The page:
Mix flour, butter, milk, yolks, sugar, salt, cinnamon and yeast mixture at low speed until a soft dough forms. Increase speed and continue beating for the next 3 minutes.

Scrape down dough from side of bowl into the center, then sprinkle lightly with flour to keep crust from forming.

Cover bowl with clean kitchen towel and let dough rise until doubled in bulk (1 1/2 to 2 hours)

Turn dough out onto a lightly floured surface and roll out until 1/2 inch thick. Cut out as many rounds as possible using a doughnut cutter or any round shaped cutter. Transfer to a lightly floured baking sheet.

Cover doughnuts with kitchen towel and allow to rise for another 30 minutes. Do NOT reroll scraps.

Fry in pan till golden brown and dunk immediately into powdered/caster sugar. Alternatively, prepare a chocolate glaze and cover with almond slices.

The doughnut balls seem to disappear even before the next batch is out of the pan!

Crazy for Cinnamon
January 20, 2010

Did you know that cinnamon was once so valued that wars were¬† fought over it? Neither did I. Here in Singapore, cinnamon is also known as “kayu manis” which literally means sweet wood in Malay. It is more commonly found in the form of cinnamon quills and used often in dishes such as Curry and Black Sauce Chicken.

A bit of cinnamon goes a long way. I love baking with cinnamon as the smell permeates through the house and wafts towards the neighbors and lingers on for hours.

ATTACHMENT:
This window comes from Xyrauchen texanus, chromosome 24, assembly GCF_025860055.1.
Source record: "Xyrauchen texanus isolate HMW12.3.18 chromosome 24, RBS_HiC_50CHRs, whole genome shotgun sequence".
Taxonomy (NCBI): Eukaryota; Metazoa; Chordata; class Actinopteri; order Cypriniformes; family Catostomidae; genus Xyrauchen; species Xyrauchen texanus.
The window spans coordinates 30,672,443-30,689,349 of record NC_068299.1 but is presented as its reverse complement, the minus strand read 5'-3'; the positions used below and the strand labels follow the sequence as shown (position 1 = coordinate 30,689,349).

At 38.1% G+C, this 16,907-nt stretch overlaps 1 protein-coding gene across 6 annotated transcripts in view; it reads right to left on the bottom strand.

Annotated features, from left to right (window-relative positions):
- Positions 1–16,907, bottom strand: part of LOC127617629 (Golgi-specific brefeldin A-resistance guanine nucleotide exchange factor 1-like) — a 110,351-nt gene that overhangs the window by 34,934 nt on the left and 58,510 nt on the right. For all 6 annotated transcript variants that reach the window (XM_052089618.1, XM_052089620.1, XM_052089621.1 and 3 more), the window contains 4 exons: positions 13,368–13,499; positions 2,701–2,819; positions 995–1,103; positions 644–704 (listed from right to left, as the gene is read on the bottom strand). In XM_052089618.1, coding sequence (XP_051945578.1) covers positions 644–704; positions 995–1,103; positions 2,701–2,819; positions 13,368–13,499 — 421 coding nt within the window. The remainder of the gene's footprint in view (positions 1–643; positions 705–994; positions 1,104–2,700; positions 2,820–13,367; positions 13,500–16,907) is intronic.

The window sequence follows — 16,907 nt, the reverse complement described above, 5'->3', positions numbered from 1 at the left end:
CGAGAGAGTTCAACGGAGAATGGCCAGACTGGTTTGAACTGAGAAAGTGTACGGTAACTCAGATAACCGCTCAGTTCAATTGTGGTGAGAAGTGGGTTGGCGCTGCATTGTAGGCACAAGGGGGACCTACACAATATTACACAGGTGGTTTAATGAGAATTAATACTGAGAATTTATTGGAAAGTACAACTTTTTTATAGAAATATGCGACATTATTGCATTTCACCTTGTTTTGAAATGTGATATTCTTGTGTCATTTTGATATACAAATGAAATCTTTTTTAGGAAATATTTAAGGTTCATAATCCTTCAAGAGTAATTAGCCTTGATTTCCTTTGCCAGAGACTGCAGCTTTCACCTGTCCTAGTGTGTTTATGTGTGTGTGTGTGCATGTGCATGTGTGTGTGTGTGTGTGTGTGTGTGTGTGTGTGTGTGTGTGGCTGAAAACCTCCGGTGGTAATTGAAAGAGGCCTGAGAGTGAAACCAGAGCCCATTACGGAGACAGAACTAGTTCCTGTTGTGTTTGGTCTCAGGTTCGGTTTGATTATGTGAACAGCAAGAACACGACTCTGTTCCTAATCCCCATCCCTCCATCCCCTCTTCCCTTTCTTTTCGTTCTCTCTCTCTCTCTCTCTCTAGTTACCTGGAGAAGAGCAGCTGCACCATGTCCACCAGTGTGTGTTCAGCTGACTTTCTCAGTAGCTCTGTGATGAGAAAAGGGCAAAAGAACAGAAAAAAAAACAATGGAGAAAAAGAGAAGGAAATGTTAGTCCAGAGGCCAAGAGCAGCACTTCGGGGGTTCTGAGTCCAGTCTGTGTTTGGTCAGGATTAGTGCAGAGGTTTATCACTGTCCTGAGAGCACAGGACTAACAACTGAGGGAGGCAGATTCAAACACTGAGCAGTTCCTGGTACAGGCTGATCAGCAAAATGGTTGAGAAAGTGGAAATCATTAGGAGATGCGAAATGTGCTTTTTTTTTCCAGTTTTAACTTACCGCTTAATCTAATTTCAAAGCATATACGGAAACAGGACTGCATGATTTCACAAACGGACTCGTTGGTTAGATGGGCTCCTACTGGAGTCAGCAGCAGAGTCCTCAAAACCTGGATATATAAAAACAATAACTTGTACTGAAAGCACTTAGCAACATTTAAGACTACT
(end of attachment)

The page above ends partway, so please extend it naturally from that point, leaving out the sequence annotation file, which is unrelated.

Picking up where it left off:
After a week and a half of school, my hands are itching to bake and I thought why not try something new to kick off the new year. Enough with the cakes, cookies and chocolates. I will overcome my fear of yeast and bread (new year’s resolution?) and attempt to bake bread.

This recipe for Cinnamon Raisin Roll was modified from Old Fashioned Favorites. My mom don’t really fancy cinnamon so I had to reduce the quantity of cinnamon by half (Oh, I know..the horror) and the recipe wasn’t really for a roll. It was supposed to result in a loaf of bread, but with a little tweaking, it churned out about a dozen cinnamon raisin rolls. I know it might seem long and tedious (it’s not, really) but the rolls just made it worth the wait. This post has no “work–in-progress” photos cause my hands were too sticky and messy to handle my camera. There will be more in other posts.